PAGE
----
But again, I don’t believe that George Zimmerman was a racist, intentionally looking for a black boy to kill. I think he was taught by cowards – who hide behind innuendo and plausible deniability – to look for young, black men when patrolling his neighborhood. They don’t say “young, black men”, that would be racist. They call them “thugs”, “urban”, or “gangsta”. They mean young, black men.
The “Stand Your Ground” law, much discussed in this case, is not a form of institutionalized racism on the scale of Jim Crow laws (as some had claimed), instead it is a loophole that allows racism to seep into vigilantism that the George Zimmerman case perfectly illustrated. Essentially, the law says that if a person feels “threatened” then they have the right to kill the aggressor and aren’t required to “retreat”. I’m not being facetious when I say that the “Wild West” that this law is clearly based on wasn’t even as dumb as that. Presumably, even Wyatt Earp would have seen how that has the potential for about a prairie sized amount of interpretation and wiggle room. Again, the NRA and gun rights advocacy groups who were instrumental in passing the idiotic, racist and impractical “Stand Your Ground” law in Florida (and other states) have safeguarded themselves from criticism, but make no mistake, they have blood on their hands. “Stand Your Ground” is nebulous and contrary to the entire reason we have laws. It’s why George Zimmerman can be acquitted of a murder he definitely committed. It has such a “gee shucks” naivete as to be nearly impossible to prosecute against. How do you prove what a “threat” is? Can a racist, who views minorities as inherently threatening, shoot anyone he pleases as long as he thinks they look sufficiently “urban”? But even more absurdly, it gives asymmetrical power to the holder of the gun (the NRA must be thrilled). Because guns kill quickly, and fists often don’t, the “threat” is the man swinging punches.
That is why George Zimmerman is free at its most distilled. The defense was able to successfully argue that because Trayvon was using his fists as weapons and George Zimmerman was clearly losing the fight (the one he instigated) that Trayvon deserved to be shot. Presumably, if Trayvon had a gun and felt threatened by George Zimmerman when he approached him he would have been in his right to kill him. But only one person had a gun that night. Fists take time. Bullets are quick. Trayvon isn’t here any more to defend himself and George walks free. That should be viewed as unacceptable. It is unacceptable.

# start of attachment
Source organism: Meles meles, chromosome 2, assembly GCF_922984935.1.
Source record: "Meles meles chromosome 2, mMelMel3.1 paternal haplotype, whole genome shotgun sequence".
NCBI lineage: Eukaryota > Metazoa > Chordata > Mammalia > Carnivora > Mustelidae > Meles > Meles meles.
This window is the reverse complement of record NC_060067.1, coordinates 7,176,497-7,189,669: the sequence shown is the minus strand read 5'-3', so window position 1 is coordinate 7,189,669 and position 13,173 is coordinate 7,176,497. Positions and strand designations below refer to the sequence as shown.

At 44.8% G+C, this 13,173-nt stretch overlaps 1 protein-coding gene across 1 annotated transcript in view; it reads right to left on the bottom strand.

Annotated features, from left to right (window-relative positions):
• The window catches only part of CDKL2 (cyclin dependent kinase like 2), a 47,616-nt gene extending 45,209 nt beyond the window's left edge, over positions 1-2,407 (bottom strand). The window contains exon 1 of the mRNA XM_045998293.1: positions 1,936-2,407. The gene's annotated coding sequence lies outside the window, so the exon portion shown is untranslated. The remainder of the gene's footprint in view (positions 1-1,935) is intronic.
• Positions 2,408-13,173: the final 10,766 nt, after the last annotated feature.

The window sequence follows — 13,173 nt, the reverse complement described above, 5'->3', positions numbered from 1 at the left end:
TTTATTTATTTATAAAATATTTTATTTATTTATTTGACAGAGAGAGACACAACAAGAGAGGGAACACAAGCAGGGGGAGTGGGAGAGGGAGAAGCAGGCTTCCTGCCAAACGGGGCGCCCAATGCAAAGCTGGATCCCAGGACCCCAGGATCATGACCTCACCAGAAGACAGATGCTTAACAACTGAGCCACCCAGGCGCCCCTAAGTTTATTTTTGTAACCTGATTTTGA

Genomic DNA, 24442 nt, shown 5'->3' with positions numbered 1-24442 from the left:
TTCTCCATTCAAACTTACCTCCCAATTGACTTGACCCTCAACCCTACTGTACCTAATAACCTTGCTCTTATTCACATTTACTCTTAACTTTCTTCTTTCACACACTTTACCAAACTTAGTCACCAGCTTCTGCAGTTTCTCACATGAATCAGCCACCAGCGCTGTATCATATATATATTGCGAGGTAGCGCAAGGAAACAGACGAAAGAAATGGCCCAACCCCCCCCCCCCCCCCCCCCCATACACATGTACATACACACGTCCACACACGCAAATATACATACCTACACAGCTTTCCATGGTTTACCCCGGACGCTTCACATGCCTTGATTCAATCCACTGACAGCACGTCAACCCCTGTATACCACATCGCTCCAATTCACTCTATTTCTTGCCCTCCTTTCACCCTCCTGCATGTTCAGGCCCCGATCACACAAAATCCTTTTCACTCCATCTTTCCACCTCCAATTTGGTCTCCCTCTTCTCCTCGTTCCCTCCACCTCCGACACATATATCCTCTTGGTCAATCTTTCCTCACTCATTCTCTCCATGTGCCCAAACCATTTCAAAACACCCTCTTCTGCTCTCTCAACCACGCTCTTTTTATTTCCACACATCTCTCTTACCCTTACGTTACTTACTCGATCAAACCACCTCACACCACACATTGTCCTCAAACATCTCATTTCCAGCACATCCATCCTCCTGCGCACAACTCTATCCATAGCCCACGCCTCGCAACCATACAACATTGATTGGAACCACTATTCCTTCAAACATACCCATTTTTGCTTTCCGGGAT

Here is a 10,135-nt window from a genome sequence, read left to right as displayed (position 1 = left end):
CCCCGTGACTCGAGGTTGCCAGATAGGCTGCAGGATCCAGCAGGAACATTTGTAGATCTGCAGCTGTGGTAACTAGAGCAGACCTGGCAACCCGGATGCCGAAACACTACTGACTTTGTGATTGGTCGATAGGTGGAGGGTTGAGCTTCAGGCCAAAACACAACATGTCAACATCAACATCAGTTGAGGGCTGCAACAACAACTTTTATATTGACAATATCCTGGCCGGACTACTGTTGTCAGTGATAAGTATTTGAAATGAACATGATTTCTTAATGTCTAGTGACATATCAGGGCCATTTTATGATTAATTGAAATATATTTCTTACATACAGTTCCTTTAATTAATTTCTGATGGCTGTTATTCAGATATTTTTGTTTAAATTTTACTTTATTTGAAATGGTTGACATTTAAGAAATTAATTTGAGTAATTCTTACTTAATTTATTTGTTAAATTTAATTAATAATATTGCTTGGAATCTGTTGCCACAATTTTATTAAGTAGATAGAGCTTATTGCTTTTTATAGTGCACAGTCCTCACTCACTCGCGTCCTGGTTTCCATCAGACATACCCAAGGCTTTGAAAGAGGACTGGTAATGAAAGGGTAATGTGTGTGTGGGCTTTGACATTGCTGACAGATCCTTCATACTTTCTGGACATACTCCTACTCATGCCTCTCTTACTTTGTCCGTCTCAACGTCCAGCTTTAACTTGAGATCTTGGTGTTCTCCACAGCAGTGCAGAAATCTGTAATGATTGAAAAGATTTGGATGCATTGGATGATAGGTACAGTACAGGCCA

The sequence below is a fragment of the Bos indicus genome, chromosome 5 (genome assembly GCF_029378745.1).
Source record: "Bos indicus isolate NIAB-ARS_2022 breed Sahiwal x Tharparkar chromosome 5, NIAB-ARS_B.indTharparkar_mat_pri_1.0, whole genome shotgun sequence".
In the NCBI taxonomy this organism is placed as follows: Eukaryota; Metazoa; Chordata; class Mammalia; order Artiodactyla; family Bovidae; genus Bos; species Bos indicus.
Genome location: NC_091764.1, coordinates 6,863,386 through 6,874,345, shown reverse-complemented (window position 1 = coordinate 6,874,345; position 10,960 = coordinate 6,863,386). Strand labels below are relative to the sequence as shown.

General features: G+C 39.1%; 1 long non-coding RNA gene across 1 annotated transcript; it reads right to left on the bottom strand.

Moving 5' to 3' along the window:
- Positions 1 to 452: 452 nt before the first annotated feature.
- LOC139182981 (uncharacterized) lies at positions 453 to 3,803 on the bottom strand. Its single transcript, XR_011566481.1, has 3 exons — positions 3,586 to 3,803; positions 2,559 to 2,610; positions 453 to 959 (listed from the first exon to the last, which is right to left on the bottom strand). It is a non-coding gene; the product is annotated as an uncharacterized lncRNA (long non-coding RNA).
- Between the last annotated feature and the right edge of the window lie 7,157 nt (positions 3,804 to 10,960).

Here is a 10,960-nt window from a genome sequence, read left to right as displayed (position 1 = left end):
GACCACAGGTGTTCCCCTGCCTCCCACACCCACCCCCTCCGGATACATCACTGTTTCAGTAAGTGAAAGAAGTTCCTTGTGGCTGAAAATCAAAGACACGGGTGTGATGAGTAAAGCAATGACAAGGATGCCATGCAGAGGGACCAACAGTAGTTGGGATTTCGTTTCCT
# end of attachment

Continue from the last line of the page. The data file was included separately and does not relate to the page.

So, in a weird way, George Zimmerman was wrapped up in something larger than he realized. He had been promised a fantasy that reality didn’t deliver. He had to learn through murdering an innocent boy that the idea that guns are defensive measures against intruders or aggressors is a false one. Unlike the simplistic world view that gun culture perpetuates, we live in a world of gray. Often the aggressors are our friends, or our family. Sometimes they are us. Our children, too. Unfortunately, it’s not as simple as watching for the black guy in the hoodie. That lack of predictability may be scarier, it means a loss of control – and guns have always been marketed as tools of control in a scary world – but realizing that means less of this. It can’t bring Trayvon Martin back but it can, hopefully, prevent the next time. That should be viewed as possible. It is possible.
Pictured above are *some* of the supplies the man (identified as John Zawahri) suspected of going on a multiple location shooting spree in Santa Monica yesterday brought with him. If that is unsettling, remember that the NRA is actively making sure that owning this much ammunition and those type of deadly firearms is completely legal. If they hoped we would have forgotten about Newtown by now, their “responsible gun owners” keep reminding us why we must not.